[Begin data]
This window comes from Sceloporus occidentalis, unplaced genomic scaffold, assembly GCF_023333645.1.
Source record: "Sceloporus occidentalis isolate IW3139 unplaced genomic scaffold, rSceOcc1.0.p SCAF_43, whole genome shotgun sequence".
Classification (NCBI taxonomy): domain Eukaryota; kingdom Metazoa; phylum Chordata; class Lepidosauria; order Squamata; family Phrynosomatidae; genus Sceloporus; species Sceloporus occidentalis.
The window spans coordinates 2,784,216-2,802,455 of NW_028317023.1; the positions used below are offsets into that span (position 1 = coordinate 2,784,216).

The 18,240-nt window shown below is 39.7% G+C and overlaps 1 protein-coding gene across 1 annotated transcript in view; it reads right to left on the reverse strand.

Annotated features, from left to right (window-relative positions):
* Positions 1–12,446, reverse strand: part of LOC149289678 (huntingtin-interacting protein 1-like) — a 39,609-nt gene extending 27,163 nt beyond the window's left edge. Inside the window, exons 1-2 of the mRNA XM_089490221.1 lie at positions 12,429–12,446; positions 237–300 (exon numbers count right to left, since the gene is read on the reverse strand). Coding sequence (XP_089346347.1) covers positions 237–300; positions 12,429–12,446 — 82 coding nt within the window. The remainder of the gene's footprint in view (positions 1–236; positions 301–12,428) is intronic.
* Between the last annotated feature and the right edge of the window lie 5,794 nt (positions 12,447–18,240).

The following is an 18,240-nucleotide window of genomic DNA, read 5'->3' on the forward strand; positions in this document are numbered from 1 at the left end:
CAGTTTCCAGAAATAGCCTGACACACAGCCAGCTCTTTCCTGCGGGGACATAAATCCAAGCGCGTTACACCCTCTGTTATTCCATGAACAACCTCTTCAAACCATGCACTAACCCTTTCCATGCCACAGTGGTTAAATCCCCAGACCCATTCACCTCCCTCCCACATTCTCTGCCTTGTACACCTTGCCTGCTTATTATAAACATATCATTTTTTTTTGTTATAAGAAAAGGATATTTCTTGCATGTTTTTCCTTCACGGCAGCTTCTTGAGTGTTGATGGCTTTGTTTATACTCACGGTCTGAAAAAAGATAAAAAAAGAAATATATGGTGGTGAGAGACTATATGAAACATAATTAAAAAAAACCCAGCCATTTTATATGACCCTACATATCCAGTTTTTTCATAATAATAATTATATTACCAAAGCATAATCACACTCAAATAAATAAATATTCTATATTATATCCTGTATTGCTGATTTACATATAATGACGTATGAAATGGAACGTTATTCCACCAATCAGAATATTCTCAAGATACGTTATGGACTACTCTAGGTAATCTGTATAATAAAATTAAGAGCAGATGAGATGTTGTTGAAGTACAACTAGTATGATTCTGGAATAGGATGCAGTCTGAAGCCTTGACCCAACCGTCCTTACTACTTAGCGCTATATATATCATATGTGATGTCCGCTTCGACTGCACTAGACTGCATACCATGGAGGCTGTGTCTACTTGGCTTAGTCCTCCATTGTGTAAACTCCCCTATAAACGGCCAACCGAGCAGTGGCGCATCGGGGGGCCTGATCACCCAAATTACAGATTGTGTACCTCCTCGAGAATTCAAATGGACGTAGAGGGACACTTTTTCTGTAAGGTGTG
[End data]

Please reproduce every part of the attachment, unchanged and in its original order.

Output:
This window comes from Sceloporus occidentalis, unplaced genomic scaffold, assembly GCF_023333645.1.
Source record: "Sceloporus occidentalis isolate IW3139 unplaced genomic scaffold, rSceOcc1.0.p SCAF_43, whole genome shotgun sequence".
Classification (NCBI taxonomy): domain Eukaryota; kingdom Metazoa; phylum Chordata; class Lepidosauria; order Squamata; family Phrynosomatidae; genus Sceloporus; species Sceloporus occidentalis.
The window spans coordinates 2,784,216-2,802,455 of NW_028317023.1; the positions used below are offsets into that span (position 1 = coordinate 2,784,216).

The 18,240-nt window shown below is 39.7% G+C and overlaps 1 protein-coding gene across 1 annotated transcript in view; it reads right to left on the reverse strand.

Annotated features, from left to right (window-relative positions):
* Positions 1–12,446, reverse strand: part of LOC149289678 (huntingtin-interacting protein 1-like) — a 39,609-nt gene extending 27,163 nt beyond the window's left edge. Inside the window, exons 1-2 of the mRNA XM_089490221.1 lie at positions 12,429–12,446; positions 237–300 (exon numbers count right to left, since the gene is read on the reverse strand). Coding sequence (XP_089346347.1) covers positions 237–300; positions 12,429–12,446 — 82 coding nt within the window. The remainder of the gene's footprint in view (positions 1–236; positions 301–12,428) is intronic.
* Between the last annotated feature and the right edge of the window lie 5,794 nt (positions 12,447–18,240).

The following is an 18,240-nucleotide window of genomic DNA, read 5'->3' on the forward strand; positions in this document are numbered from 1 at the left end:
CAGTTTCCAGAAATAGCCTGACACACAGCCAGCTCTTTCCTGCGGGGACATAAATCCAAGCGCGTTACACCCTCTGTTATTCCATGAACAACCTCTTCAAACCATGCACTAACCCTTTCCATGCCACAGTGGTTAAATCCCCAGACCCATTCACCTCCCTCCCACATTCTCTGCCTTGTACACCTTGCCTGCTTATTATAAACATATCATTTTTTTTTGTTATAAGAAAAGGATATTTCTTGCATGTTTTTCCTTCACGGCAGCTTCTTGAGTGTTGATGGCTTTGTTTATACTCACGGTCTGAAAAAAGATAAAAAAAGAAATATATGGTGGTGAGAGACTATATGAAACATAATTAAAAAAAACCCAGCCATTTTATATGACCCTACATATCCAGTTTTTTCATAATAATAATTATATTACCAAAGCATAATCACACTCAAATAAATAAATATTCTATATTATATCCTGTATTGCTGATTTACATATAATGACGTATGAAATGGAACGTTATTCCACCAATCAGAATATTCTCAAGATACGTTATGGACTACTCTAGGTAATCTGTATAATAAAATTAAGAGCAGATGAGATGTTGTTGAAGTACAACTAGTATGATTCTGGAATAGGATGCAGTCTGAAGCCTTGACCCAACCGTCCTTACTACTTAGCGCTATATATATCATATGTGATGTCCGCTTCGACTGCACTAGACTGCATACCATGGAGGCTGTGTCTACTTGGCTTAGTCCTCCATTGTGTAAACTCCCCTATAAACGGCCAACCGAGCAGTGGCGCATCGGGGGGCCTGATCACCCAAATTACAGATTGTGTACCTCCTCGAGAATTCAAATGGACGTAGAGGGACACTTTTTCTGTAAGGTGTG